A few weeks back I received some gorgeous yarn from the lovely people at Hoooked. They sent me some of their Eucalyps yarn, which comes in 100g skeins. The shades were Dalia, Giada, Solare, Pastello & Magenta. This yarn is super soft and made from Eucalyptus trees, which I thought was very cool.
So what modifications did I make? (US terms in brackets).
To start with, I'm between a S and M, with a 90cm bust. So I always have the choice whether to size up or down. I'd advise making your regular size unless you want a much more fitted look. I made the S in the jumpers, with a 4mm hook, but since this yarn is a thinner DK, I went down to a 3.5mm hook and started the M, as I was worried the S might be too tight. In the end I made a hybrid of the S and M sizes, due to issues I encountered with my stripes.
When I got to the neckline join, I found myself working my fdc (fsc) sts across the front of the neck in one colour, and starting Joined yoke row 1 in another colour. This didn't look right, as the change in colour meant I had a line of fdc (fsc) sts at the base of my neckline that really stood out. One piece of advice I would give, is if you are working in stripes, work out how many rows until your neck join, and ensure that you plan your colours so that the last row before you join the neck, and joined yoke row 1 are the same colour!
So I ripped back a row and joined the neck at row 17, which is where the S size joins. This worked out fine, but was a lesson in forward planning for me. I carried on and when I reach Joined yoke round 3 - where S and M join their underarms, I had the same problem. I realised that if I ended here, I would have the underarm fdc (fsc) sts in a different colour to the groups in the first body round. So I added an extra yoke round.
To compensate for adding an extra round, I worked only 6 fdc (fsc) sts across the underarms and added only 2 groups, as you do for the S size.
The good thing is that because you're not making sleeves, you don't have to worry about sticking to the stitch count at this point, you can play around and add/remove rows and groups as you see fit, by trying it on throughout the process.
It fitted great and I worked in the round for 5 rows until I was past my bust and then I tried it on again. At this point I felt that it needed some decreases at the sides, to give it a more tapered, less boxy look.
You can find instructions on how to work my method of granny stitch decreases here.
A granny stitch decrease.
Granny stitch decreases are worked over 2 rounds, so I worked them over body rounds 6 and 7. Which meant I now had 2 less groups. My finger shows the first decrease. Its lined up with the centre of the underarm.
Normally you would work an odd number of rounds (3, 5, or 7) before starting your next decrease, so that you can line them all up directly underneath each other. However, this presented me with another set of colour challenges. You really want the 2 decrease rounds to be worked in the same colour, to camouflage them. However, leaving an odd number of rounds between sets, meant that I would be working decrease R1 in one colour and decrease R2 in another. So instead I left 4 rounds in between and didn't worry about lining up my decreases under the arm. I moved them one space to towards the front. Then on the next set, I moved them on space to the back. (My 3 fingers are pointing to the decreases - note how they are not lined up). Since they are camouflaged within the stripes, you don't notice this at all when its being worn.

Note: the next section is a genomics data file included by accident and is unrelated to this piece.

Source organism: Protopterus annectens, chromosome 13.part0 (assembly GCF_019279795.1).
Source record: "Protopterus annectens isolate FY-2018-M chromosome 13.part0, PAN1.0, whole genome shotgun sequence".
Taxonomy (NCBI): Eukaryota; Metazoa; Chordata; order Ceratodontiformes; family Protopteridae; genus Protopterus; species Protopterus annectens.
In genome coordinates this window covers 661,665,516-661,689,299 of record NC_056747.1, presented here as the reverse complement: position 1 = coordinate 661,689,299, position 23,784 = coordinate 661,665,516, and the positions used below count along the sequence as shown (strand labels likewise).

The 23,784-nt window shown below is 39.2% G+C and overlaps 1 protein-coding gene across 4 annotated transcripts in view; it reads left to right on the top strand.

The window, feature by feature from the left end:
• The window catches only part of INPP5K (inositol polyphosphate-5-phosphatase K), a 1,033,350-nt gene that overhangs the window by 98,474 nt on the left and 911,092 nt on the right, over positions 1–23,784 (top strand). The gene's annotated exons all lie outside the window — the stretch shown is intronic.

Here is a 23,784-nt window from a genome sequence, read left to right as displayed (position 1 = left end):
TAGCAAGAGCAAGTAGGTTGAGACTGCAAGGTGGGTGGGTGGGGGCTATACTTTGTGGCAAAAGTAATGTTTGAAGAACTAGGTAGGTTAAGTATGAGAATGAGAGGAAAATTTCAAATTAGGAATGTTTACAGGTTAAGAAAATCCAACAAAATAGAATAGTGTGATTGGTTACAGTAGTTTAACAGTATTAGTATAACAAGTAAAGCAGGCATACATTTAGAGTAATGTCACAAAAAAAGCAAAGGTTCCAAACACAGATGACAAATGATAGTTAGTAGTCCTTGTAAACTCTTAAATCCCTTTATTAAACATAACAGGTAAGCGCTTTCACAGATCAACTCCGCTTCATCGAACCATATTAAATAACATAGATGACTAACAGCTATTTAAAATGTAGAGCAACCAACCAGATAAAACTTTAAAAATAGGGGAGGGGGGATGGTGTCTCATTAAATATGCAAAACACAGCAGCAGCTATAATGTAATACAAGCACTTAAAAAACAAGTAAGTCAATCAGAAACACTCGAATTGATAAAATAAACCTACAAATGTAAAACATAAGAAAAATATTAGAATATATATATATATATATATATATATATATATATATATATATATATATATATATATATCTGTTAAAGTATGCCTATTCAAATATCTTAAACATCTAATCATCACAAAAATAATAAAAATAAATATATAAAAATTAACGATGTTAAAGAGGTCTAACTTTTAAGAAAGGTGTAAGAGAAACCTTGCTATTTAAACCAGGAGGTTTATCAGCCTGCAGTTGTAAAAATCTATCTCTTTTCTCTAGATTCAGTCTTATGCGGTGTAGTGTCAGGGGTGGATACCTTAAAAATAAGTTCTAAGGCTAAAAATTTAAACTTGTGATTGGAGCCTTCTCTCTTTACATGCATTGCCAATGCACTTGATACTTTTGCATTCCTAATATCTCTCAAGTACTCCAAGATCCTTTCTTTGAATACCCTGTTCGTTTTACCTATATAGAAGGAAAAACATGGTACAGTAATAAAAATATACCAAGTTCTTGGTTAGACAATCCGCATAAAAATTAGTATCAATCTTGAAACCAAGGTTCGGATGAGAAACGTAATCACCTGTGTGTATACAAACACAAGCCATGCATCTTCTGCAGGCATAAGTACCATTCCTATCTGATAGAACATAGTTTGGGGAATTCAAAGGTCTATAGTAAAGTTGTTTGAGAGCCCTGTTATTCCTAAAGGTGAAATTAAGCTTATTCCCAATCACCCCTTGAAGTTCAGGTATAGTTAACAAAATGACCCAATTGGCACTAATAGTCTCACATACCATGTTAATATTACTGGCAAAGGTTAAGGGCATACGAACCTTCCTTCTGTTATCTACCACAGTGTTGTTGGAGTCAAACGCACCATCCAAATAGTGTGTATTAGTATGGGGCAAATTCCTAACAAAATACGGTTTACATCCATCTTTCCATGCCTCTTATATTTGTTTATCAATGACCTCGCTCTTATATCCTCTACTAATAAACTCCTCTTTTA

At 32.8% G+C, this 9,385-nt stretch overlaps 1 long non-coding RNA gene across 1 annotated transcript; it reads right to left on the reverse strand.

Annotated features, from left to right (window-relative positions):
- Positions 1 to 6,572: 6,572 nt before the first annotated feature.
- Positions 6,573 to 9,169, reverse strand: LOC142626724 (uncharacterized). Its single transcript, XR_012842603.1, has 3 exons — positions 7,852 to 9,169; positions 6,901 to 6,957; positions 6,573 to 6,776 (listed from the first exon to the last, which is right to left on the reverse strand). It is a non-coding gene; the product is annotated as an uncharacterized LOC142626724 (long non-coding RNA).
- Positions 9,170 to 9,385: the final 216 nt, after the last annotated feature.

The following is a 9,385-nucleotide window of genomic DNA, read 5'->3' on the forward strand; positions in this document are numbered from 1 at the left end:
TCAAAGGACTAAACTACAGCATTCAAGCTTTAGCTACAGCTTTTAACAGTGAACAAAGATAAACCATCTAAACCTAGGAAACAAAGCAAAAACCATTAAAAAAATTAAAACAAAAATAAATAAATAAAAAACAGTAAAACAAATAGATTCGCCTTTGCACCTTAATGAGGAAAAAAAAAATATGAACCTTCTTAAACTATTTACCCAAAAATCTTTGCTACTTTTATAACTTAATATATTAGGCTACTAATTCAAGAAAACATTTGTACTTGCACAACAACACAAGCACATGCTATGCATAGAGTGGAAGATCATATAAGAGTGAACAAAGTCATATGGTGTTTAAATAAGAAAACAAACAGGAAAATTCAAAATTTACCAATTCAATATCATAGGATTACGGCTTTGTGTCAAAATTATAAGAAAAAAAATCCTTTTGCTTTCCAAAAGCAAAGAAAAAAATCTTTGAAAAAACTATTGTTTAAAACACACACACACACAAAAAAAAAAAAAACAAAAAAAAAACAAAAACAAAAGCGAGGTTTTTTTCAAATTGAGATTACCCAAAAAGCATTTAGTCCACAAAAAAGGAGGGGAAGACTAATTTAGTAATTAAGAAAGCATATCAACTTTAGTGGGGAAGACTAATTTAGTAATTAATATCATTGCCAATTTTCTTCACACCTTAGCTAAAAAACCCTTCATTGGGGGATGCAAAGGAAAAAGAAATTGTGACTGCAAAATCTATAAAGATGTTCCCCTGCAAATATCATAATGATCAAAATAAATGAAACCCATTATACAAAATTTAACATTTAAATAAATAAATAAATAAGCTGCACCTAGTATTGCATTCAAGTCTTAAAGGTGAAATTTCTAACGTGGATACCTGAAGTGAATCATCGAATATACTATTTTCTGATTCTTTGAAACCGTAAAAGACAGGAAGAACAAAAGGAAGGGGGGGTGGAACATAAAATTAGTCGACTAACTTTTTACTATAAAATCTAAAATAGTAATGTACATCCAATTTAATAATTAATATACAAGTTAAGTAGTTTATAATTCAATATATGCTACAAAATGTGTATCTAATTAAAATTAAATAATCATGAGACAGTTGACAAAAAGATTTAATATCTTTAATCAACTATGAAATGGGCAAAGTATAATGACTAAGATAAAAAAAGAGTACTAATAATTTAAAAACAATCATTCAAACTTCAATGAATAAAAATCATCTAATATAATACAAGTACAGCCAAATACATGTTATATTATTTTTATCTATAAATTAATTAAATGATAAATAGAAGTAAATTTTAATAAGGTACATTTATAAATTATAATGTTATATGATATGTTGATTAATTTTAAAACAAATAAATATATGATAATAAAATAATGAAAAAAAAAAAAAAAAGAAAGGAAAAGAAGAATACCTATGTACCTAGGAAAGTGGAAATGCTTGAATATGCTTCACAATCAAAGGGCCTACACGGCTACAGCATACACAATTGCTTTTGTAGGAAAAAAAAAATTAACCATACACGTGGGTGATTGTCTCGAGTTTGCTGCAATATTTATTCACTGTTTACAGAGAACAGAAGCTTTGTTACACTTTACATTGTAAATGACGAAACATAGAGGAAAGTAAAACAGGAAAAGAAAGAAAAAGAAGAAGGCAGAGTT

In the end I worked 4 sets of decreases, all with 4 rounds in between them. I probably didn't need the last set, as its quite narrow towards the hem and hard to get over my shoulders, but it looks nice on! If only crochet had the elasticity of knitting!
When it came to the sleeve I worked round 1 only. I did this because my yoke had ended on a single yellow row, and I wanted to finish off the stripe. But I would advise adding this round anyway, because it makes the rib easier to work.
When it came to the rib I worked the neck in exactly the same way, with the slip stitches. These are important as they give a clean finish if your rib is a different colour to your yoke (e.g. if you're working in stripes). Then I worked the rib with 3 sts instead of 6, to make it narrower than on the jumper.
So it would read like this: (exchange dc for sc if working in US terms).
R1: 4ch, 1dc in second ch from hook (1 missed ch does not count as stitch), 1dc in next 2ch to end. Sl st blo across top of first 2 sts around main body to anchor rib, turn. 3sts.
R2: Miss sl sts. 1dc blo in each st to end, turn.
R3: 1ch, 1dc blo in next 3sts to end. Sl st blo across top of next 2 sts along edge, turn.
Repeat R2 & R3 around hem to end.
My top weighs 462g (16 ¼ oz), so only slightly less than the tapered sleeve Lowrider jumper - 1.7% less infact! So that's pretty much it.. if you have any questions do leave them below and if you try this out, please tag me on Instagram and use the hashtag #Lowridertee as I'd love to see! x
- Use a lightweight summery yarn, such as Cotton, Linen, Bamboo or Eucalyptus
- Stick to your normal size, unless you want a much more fitted look.
- Try it on as you go and make adjustments as you see fit.
- Work decreases down the sides - again, try on as you go.
- Work 3 sts for the rib instead of 6.
- Only work round 1 of the sleeve.
- Add rib to the sleeve using the same method as the hem.